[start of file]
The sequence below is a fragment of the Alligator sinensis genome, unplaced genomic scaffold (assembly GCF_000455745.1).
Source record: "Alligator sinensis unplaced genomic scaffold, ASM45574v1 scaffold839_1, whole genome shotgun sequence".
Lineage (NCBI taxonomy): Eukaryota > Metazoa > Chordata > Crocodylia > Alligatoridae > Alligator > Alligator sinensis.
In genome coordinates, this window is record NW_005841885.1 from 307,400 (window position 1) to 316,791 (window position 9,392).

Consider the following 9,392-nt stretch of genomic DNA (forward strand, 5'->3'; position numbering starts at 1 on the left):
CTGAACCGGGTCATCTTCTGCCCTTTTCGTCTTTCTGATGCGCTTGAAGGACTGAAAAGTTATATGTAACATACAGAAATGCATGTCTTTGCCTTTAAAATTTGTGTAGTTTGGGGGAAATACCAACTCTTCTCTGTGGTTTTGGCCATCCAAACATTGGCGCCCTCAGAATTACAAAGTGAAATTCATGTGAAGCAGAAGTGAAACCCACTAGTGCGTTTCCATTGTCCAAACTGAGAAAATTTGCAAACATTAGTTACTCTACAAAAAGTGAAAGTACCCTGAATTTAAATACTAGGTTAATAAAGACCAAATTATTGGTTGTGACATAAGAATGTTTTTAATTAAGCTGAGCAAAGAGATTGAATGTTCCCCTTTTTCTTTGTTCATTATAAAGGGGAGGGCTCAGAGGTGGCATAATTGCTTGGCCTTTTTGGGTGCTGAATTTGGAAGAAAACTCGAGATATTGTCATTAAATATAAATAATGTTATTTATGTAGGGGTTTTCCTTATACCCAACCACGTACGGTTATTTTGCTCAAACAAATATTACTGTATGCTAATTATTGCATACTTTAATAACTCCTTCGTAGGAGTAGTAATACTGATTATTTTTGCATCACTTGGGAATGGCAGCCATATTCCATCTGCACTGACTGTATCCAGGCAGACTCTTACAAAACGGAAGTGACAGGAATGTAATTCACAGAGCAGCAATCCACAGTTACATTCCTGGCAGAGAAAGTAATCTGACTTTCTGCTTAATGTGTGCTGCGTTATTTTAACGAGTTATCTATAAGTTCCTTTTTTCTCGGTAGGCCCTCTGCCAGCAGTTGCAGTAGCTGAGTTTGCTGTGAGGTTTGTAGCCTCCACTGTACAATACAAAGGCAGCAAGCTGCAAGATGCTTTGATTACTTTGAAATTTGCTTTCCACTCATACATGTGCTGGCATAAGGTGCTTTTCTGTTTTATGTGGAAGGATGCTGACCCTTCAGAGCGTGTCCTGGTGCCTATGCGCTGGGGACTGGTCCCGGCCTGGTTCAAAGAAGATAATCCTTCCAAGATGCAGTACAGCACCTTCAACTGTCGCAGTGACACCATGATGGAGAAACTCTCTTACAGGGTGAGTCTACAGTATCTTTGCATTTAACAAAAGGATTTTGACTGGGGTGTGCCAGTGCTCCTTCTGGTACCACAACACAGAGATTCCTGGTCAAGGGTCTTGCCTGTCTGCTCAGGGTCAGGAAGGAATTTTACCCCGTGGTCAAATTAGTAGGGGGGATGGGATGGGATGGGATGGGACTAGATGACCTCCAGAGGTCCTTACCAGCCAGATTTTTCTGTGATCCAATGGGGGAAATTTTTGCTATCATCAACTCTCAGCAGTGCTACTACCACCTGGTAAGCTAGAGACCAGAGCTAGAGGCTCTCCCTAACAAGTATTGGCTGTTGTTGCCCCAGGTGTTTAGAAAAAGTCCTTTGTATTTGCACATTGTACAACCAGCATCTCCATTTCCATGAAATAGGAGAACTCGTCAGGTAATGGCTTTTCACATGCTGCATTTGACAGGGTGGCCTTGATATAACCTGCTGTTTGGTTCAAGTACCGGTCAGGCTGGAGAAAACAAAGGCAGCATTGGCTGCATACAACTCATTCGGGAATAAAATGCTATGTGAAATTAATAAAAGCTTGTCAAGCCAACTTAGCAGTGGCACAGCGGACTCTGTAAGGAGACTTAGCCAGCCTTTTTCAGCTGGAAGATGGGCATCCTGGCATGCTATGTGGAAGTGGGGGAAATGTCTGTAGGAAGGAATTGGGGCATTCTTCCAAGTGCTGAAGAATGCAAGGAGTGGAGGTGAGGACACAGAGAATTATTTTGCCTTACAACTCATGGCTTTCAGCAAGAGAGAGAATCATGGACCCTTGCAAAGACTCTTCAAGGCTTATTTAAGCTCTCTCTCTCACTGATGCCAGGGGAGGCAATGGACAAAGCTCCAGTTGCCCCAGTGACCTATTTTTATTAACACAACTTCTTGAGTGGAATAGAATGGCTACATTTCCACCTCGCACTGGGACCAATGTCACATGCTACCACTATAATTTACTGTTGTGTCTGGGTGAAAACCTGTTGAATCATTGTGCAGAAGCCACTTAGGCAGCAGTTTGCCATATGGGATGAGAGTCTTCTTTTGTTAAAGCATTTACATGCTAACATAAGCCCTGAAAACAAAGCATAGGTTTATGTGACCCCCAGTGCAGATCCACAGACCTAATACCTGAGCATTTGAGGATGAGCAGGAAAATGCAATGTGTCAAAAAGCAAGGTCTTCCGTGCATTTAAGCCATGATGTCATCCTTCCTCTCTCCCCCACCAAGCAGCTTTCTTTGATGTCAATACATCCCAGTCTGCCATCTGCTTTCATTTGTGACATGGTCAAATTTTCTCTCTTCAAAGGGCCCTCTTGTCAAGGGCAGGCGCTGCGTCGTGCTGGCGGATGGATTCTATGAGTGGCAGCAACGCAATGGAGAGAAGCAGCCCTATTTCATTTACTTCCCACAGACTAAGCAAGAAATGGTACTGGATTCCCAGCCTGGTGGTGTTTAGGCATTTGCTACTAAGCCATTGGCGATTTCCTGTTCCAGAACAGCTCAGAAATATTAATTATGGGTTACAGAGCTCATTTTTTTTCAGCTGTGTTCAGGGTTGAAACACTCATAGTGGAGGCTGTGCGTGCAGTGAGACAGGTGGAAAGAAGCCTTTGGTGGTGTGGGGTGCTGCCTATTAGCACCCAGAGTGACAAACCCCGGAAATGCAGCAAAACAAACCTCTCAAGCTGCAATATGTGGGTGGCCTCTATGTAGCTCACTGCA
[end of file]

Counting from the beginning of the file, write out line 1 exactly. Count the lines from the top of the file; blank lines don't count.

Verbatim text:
The sequence below is a fragment of the Alligator sinensis genome, unplaced genomic scaffold (assembly GCF_000455745.1).